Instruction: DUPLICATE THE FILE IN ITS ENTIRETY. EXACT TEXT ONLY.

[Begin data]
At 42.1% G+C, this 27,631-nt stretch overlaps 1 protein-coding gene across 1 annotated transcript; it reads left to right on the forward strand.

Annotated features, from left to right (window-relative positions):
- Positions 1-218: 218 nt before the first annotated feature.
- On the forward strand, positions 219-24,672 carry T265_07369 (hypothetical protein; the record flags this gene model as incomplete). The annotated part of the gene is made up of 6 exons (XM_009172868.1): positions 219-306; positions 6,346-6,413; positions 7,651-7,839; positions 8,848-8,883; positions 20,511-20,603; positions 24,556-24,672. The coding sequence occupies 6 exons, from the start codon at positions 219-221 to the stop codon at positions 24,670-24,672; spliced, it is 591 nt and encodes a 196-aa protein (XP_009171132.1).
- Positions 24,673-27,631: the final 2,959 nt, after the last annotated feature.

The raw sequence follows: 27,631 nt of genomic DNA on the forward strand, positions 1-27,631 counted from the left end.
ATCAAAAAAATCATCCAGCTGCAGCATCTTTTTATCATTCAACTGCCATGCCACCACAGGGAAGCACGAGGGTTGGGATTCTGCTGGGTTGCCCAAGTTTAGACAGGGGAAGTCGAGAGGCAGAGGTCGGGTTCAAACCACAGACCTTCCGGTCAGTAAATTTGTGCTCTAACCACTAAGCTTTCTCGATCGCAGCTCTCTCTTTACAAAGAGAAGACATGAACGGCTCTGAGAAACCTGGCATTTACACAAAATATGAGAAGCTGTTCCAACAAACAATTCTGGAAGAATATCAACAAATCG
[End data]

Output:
At 42.1% G+C, this 27,631-nt stretch overlaps 1 protein-coding gene across 1 annotated transcript; it reads left to right on the forward strand.

Annotated features, from left to right (window-relative positions):
- Positions 1-218: 218 nt before the first annotated feature.
- On the forward strand, positions 219-24,672 carry T265_07369 (hypothetical protein; the record flags this gene model as incomplete). The annotated part of the gene is made up of 6 exons (XM_009172868.1): positions 219-306; positions 6,346-6,413; positions 7,651-7,839; positions 8,848-8,883; positions 20,511-20,603; positions 24,556-24,672. The coding sequence occupies 6 exons, from the start codon at positions 219-221 to the stop codon at positions 24,670-24,672; spliced, it is 591 nt and encodes a 196-aa protein (XP_009171132.1).
- Positions 24,673-27,631: the final 2,959 nt, after the last annotated feature.

The raw sequence follows: 27,631 nt of genomic DNA on the forward strand, positions 1-27,631 counted from the left end.
ATCAAAAAAATCATCCAGCTGCAGCATCTTTTTATCATTCAACTGCCATGCCACCACAGGGAAGCACGAGGGTTGGGATTCTGCTGGGTTGCCCAAGTTTAGACAGGGGAAGTCGAGAGGCAGAGGTCGGGTTCAAACCACAGACCTTCCGGTCAGTAAATTTGTGCTCTAACCACTAAGCTTTCTCGATCGCAGCTCTCTCTTTACAAAGAGAAGACATGAACGGCTCTGAGAAACCTGGCATTTACACAAAATATGAGAAGCTGTTCCAACAAACAATTCTGGAAGAATATCAACAAATCG